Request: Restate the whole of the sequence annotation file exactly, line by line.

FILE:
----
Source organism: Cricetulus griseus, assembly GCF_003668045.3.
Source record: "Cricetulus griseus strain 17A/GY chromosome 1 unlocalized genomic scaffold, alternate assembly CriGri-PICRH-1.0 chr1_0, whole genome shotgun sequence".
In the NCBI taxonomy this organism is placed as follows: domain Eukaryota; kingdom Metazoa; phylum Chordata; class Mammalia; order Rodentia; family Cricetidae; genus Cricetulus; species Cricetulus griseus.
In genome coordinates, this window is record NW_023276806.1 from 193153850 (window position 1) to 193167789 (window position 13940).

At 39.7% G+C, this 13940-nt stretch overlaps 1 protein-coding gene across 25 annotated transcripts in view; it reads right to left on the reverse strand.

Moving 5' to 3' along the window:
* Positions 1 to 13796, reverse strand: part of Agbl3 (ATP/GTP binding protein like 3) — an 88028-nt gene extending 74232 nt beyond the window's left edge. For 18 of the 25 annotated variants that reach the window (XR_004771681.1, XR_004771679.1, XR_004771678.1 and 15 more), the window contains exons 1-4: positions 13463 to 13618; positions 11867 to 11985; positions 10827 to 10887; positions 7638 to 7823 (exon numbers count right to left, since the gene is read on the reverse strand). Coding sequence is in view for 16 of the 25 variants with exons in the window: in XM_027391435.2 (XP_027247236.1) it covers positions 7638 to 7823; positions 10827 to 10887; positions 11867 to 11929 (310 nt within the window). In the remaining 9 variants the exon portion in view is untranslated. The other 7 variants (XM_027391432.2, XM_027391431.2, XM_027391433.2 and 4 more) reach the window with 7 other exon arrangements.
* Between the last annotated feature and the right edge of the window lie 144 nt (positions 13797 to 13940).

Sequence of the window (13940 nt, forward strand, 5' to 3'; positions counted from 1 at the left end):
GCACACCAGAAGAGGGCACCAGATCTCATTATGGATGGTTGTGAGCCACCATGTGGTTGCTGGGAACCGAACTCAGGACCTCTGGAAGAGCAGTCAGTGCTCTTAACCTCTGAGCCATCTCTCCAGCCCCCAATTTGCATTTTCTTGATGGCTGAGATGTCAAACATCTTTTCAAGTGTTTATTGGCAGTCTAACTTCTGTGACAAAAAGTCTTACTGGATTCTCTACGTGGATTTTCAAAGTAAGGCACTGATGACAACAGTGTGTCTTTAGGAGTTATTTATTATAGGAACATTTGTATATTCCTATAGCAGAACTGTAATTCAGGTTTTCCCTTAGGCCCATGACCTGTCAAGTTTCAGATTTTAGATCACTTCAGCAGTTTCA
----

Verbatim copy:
Source organism: Cricetulus griseus, assembly GCF_003668045.3.
Source record: "Cricetulus griseus strain 17A/GY chromosome 1 unlocalized genomic scaffold, alternate assembly CriGri-PICRH-1.0 chr1_0, whole genome shotgun sequence".
In the NCBI taxonomy this organism is placed as follows: domain Eukaryota; kingdom Metazoa; phylum Chordata; class Mammalia; order Rodentia; family Cricetidae; genus Cricetulus; species Cricetulus griseus.
In genome coordinates, this window is record NW_023276806.1 from 193153850 (window position 1) to 193167789 (window position 13940).

At 39.7% G+C, this 13940-nt stretch overlaps 1 protein-coding gene across 25 annotated transcripts in view; it reads right to left on the reverse strand.

Moving 5' to 3' along the window:
* Positions 1 to 13796, reverse strand: part of Agbl3 (ATP/GTP binding protein like 3) — an 88028-nt gene extending 74232 nt beyond the window's left edge. For 18 of the 25 annotated variants that reach the window (XR_004771681.1, XR_004771679.1, XR_004771678.1 and 15 more), the window contains exons 1-4: positions 13463 to 13618; positions 11867 to 11985; positions 10827 to 10887; positions 7638 to 7823 (exon numbers count right to left, since the gene is read on the reverse strand). Coding sequence is in view for 16 of the 25 variants with exons in the window: in XM_027391435.2 (XP_027247236.1) it covers positions 7638 to 7823; positions 10827 to 10887; positions 11867 to 11929 (310 nt within the window). In the remaining 9 variants the exon portion in view is untranslated. The other 7 variants (XM_027391432.2, XM_027391431.2, XM_027391433.2 and 4 more) reach the window with 7 other exon arrangements.
* Between the last annotated feature and the right edge of the window lie 144 nt (positions 13797 to 13940).

Sequence of the window (13940 nt, forward strand, 5' to 3'; positions counted from 1 at the left end):
GCACACCAGAAGAGGGCACCAGATCTCATTATGGATGGTTGTGAGCCACCATGTGGTTGCTGGGAACCGAACTCAGGACCTCTGGAAGAGCAGTCAGTGCTCTTAACCTCTGAGCCATCTCTCCAGCCCCCAATTTGCATTTTCTTGATGGCTGAGATGTCAAACATCTTTTCAAGTGTTTATTGGCAGTCTAACTTCTGTGACAAAAAGTCTTACTGGATTCTCTACGTGGATTTTCAAAGTAAGGCACTGATGACAACAGTGTGTCTTTAGGAGTTATTTATTATAGGAACATTTGTATATTCCTATAGCAGAACTGTAATTCAGGTTTTCCCTTAGGCCCATGACCTGTCAAGTTTCAGATTTTAGATCACTTCAGCAGTTTCA